Under its “Women in Finance” heading, Barron’s reported Voya Investment Management CEO Christine Hurtsellers “is responsible for the strategic direction of investments, product distribution, and marketing and client engagement” at Voya Financial’s asset-management arm. Hurtsellers “says she enjoys working to overcome obstacles with her team. And 2020 raised the bar.” Hurtsellers added, “Leading in this environment is tough.” Despite those challenges, Voya “generated $8.38 billion in net inflows last year through Dec. 31,” and “managed more than $245.5 billion in institutional and defined-contribution assets as of Dec. 31, up from $208 billion in the third quarter of 2016, when Hurtsellers took the helm.”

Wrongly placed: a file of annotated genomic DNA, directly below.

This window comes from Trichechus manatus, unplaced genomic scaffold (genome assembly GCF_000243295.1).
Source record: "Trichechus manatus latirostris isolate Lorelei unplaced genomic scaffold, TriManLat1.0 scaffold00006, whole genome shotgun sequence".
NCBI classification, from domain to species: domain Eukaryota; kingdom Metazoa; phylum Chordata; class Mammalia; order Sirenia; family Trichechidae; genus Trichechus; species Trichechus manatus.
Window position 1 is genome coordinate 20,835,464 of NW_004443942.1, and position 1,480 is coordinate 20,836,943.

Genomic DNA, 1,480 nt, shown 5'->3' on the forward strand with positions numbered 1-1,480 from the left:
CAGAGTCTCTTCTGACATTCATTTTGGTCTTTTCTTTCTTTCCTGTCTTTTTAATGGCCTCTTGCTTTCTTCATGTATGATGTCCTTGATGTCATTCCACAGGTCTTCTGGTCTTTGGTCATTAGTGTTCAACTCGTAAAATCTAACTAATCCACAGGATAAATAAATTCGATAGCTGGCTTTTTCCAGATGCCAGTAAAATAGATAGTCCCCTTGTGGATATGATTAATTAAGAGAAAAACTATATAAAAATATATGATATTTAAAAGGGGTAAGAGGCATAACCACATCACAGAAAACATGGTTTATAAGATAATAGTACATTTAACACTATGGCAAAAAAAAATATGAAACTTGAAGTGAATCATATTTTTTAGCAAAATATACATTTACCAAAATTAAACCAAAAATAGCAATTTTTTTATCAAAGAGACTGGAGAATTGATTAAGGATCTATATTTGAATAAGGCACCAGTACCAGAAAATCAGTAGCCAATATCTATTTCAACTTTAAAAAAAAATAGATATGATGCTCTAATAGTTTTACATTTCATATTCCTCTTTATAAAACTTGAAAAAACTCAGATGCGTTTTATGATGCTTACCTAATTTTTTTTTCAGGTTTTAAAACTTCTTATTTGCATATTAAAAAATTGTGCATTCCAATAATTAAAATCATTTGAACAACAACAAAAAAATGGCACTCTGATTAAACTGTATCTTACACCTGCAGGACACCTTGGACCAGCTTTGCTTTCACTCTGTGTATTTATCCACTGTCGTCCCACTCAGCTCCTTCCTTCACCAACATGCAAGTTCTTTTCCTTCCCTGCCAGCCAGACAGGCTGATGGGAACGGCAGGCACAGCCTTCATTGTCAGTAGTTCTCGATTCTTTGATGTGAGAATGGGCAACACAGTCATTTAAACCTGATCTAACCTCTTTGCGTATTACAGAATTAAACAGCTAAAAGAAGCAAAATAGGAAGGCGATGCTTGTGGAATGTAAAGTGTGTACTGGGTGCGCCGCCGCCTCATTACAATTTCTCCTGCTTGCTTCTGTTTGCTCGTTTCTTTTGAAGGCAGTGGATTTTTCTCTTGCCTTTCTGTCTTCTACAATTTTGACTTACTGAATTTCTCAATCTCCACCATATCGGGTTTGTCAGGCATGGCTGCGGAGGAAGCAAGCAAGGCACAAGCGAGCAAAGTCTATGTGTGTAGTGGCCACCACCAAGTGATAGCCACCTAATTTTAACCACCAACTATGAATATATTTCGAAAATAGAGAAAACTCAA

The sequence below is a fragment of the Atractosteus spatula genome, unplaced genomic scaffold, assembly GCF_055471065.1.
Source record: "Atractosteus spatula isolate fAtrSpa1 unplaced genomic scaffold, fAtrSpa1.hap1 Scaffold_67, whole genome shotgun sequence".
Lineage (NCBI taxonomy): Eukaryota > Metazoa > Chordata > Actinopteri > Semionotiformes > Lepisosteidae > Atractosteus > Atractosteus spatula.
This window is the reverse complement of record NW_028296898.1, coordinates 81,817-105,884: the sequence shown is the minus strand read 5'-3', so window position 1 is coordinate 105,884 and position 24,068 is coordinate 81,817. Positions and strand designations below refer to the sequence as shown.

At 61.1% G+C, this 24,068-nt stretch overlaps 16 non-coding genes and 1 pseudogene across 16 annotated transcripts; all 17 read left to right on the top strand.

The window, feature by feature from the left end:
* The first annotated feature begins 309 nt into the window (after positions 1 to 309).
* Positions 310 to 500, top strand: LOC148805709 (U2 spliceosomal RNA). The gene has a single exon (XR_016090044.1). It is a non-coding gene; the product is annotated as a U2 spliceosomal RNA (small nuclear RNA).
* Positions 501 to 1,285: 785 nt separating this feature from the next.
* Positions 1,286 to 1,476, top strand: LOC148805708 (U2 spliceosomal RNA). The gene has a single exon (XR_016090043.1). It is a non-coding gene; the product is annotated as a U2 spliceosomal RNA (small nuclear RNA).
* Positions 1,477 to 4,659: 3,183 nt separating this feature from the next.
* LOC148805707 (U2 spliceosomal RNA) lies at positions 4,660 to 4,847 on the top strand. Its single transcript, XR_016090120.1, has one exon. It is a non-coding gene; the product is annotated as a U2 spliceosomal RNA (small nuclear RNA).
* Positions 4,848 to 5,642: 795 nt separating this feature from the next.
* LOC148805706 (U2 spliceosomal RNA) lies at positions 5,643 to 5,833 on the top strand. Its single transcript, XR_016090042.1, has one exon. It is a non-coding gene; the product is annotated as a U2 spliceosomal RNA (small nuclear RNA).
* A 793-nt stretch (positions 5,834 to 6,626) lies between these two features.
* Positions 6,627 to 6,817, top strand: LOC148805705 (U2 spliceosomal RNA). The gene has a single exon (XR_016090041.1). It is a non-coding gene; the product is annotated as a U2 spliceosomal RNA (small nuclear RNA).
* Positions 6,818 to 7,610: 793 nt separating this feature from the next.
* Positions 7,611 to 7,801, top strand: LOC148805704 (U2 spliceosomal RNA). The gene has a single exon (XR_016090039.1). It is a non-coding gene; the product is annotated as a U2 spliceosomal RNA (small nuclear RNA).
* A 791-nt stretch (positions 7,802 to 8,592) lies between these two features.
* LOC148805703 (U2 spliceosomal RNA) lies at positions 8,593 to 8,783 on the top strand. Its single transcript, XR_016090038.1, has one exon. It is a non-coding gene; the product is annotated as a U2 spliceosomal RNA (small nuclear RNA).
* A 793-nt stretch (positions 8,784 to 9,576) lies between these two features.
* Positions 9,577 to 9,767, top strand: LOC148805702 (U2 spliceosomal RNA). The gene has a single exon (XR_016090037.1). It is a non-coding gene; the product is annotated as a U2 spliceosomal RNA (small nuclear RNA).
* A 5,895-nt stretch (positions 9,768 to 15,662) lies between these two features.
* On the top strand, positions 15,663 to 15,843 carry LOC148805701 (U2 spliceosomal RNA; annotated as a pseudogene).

Bloomberg reported sales of collateralized loan obligations “have rebounded so strongly that the heavy supply is crimping a rally in the sector even while investors seek to rotate into floating-rate notes as Treasury yields march higher.” Sales “have risen following a difficult 2020 as issuers seek to tap higher demand to offload the securities cheaply and cut costs on existing deals through refinancing and so-called reset transactions.” Voya Investment Management Head of Securitized Credit Dave Goodson said, “Despite its idiosyncrasies, we are most bullish on CMBS to pick up beta. ... Coming out of the pandemic, we are willing to give the sector the benefit of the doubt and take some risk. There will be winners and losers, but we have a good feeling on some hotel and retail properties that might provide some spread premium. We do remain cautious on office properties.”
Voya’s Reinhard Predicts “Probably At The Very Beginning Of A Very Long And Sustainable Bull Market”